“Church officials and lawyers for the victim, known only as John Doe 1, described the settlement as a major step forward in how the church handles and investigates reports of sexual abuse. According to the settlement, if the archdiocese receives a claim of sexual abuse, it must alert law enforcement officials and wait until their investigation is complete before beginning its own.”
By Julie Bosman, The New York Times — Click here to read the rest of this story.
Long-sealed records of 14 Catholic priests who worked in four high schools and 45 parishes across southern Minnesota were opened to public scrutiny Tuesday (Oct. 7), revealing hundreds of documents indicating that the Diocese of Winona did not report claims of child sex abuse to law enforcement, did not remove offenders from ministry, and continued to financially support the priests even as the patterns of abuse became clear.”
By Jean Hopfensperger, Star Tribune — Click here to read the rest of this story.
Voice of the Faithful® posted a link here several days ago to Minnesota Public Radio’s documentary Betrayed by Silence. The station’s expanded story about the Catholic clergy child sexual abuse and cover-up scandal in Minnesota’s Archdiocese of St. Paul and Minneapolis is available now in four chapters on its website. Click on the titles below for individual chapters in the Betrayed by Silence story.
Betrayed by Silence
For decades, leaders of the Archdiocese of St. Paul and Minneapolis have been reassigning, excusing and overlooking sexually abusive priests among their ranks. Some received additional retirement benefits. In August, a top church lawyer, shocked at what she saw, brought the story to MPR News. What happened next is still unfolding.
It all began in Lafayette
After clergy sex abuse rocks a Louisiana diocese, a newly appointed bishop develops the tactics he’ll later use in Minnesota.
The church protects its own
With the abuse scandal threatening to spread beyond control, an archbishop and a victims’ attorney become adversaries.
Archbishop makes vow, breaks it
Harry Flynn helps craft the U.S. church’s tough-sounding response to the abuse crisis, but then he disregards it at home.
Cover-up unravels from the inside
A new archbishop’s top adviser wants no part of the decades-long effort to protect abusive priests and keep their crimes secret.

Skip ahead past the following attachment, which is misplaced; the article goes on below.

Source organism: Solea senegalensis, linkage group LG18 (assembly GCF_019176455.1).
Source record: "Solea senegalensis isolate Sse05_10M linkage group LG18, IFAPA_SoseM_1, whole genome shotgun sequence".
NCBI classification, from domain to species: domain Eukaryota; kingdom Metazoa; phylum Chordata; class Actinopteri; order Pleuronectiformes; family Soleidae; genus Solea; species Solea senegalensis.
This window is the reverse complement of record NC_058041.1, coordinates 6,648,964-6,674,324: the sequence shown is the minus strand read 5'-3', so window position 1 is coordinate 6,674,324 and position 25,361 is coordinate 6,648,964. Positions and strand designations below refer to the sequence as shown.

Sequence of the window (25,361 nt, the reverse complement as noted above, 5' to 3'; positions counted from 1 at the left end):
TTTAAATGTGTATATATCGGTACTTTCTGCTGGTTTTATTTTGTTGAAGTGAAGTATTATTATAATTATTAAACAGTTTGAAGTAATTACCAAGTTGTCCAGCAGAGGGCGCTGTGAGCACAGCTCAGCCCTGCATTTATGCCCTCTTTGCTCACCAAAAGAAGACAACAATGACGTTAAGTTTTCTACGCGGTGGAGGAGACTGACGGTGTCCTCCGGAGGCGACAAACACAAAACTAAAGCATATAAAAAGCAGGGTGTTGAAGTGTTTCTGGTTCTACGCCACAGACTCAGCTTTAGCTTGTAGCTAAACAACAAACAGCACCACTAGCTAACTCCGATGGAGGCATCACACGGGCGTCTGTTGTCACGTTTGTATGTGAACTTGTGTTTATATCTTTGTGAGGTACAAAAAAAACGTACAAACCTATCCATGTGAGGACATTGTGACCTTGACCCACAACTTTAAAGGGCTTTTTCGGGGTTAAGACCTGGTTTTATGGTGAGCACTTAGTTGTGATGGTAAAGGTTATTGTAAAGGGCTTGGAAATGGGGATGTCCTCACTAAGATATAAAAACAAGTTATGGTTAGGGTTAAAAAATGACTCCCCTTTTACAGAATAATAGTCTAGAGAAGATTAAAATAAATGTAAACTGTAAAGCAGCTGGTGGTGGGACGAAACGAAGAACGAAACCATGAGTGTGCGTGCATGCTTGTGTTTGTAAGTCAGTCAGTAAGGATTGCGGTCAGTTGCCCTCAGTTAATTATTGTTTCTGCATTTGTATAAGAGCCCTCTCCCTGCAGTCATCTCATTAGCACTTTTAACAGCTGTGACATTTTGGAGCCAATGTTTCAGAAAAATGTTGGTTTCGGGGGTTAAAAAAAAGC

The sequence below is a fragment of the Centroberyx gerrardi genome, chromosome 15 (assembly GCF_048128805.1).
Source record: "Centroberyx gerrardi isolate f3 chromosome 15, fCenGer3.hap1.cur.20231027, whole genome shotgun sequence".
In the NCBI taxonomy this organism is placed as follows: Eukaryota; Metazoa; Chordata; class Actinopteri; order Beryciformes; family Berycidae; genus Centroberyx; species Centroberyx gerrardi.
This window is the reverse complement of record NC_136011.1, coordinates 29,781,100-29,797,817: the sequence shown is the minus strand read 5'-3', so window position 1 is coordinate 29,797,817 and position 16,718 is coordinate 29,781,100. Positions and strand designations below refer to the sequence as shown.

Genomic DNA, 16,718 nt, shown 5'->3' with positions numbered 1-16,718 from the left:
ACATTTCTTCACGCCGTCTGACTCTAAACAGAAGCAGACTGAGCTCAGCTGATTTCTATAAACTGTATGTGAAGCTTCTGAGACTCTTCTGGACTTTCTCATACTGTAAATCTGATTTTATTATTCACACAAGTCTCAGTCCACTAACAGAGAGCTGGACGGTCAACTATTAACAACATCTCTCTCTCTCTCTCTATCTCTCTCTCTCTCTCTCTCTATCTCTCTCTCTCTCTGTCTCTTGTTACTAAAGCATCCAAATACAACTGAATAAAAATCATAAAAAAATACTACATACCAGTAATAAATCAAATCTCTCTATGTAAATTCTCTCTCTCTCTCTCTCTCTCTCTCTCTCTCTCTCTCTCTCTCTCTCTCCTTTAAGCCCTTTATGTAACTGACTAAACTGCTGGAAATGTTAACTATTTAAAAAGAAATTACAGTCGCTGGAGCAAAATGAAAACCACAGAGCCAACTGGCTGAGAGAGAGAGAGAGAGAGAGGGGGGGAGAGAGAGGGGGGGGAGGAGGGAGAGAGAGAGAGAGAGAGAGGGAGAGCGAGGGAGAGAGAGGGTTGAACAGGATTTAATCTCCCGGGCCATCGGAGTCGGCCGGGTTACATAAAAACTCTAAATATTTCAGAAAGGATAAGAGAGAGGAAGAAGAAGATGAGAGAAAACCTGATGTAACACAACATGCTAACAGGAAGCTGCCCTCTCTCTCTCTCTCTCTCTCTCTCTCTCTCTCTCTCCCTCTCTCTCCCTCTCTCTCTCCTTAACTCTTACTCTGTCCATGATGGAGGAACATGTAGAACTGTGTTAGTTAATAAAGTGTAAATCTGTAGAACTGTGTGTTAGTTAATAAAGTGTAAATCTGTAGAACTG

Just two years ago, the Roman Catholic archbishop of St. Paul and Minneapolis was making headlines as a leader in the battle against same-sex marriage. But for the last year and a half, the archbishop, John C. Nienstedt, has been battling to hold onto his post in the face of a series of scandals, which further deepened on Tuesday (July 15) with the filing of an explosive affidavit by the former chancellor of the archdiocese.
“The troubles started in May 2013 when the accountant for the archdiocese pleaded guilty to stealing more than $670,000 in church funds, and intensified when the chancellor, Jennifer M. Haselberger, quit and went public that autumn with allegations that the archbishop and his inner circle had covered up the actions of pedophile priests in recent years and funneled special payments to them.
“This month brought new revelations, first reported by the Catholic journal Commonweal, that Archbishop Nienstedt had earlier this year commissioned an investigation of himself in response to allegations that he had a series of inappropriate sexual relationships with men, including seminarians and priests he supervised, as he moved up the church’s hierarchy in Detroit and Minnesota.”
By Laurie Goodstein, The New York Times — Click here to read the rest of this story.
St. Paul Archbishop Says During ‘Extraordinary Deposition’ He Was Unaware of Most Child Sex Abuse Issues / Star Tribune
Archbishop John Nienstedt said he was not aware that known child sex abusers were working at the archdiocese during his tenure, nor did he track exactly which priests were being monitored, according to testimony released Tuesday (Apr. 22).
“Nienstedt’s extraordinary deposition, ordered by a judge and the first of its kind by a serving archbishop in Minnesota, was taken April 2 as part of a clergy sex abuse lawsuit. The claim is one of dozens brought against the Archdiocese of St. Paul and Minneapolis since a change in state law last year opened a wider window for pursuing child sex abuse claims.”
By Jean Hopfensperger and Chao Xiong, Star Tribune — Click here to read the rest of this story.
Also of interest — Click here to read “Archbishop Nienstedt’s Deposition Draws Mixed Reviews.”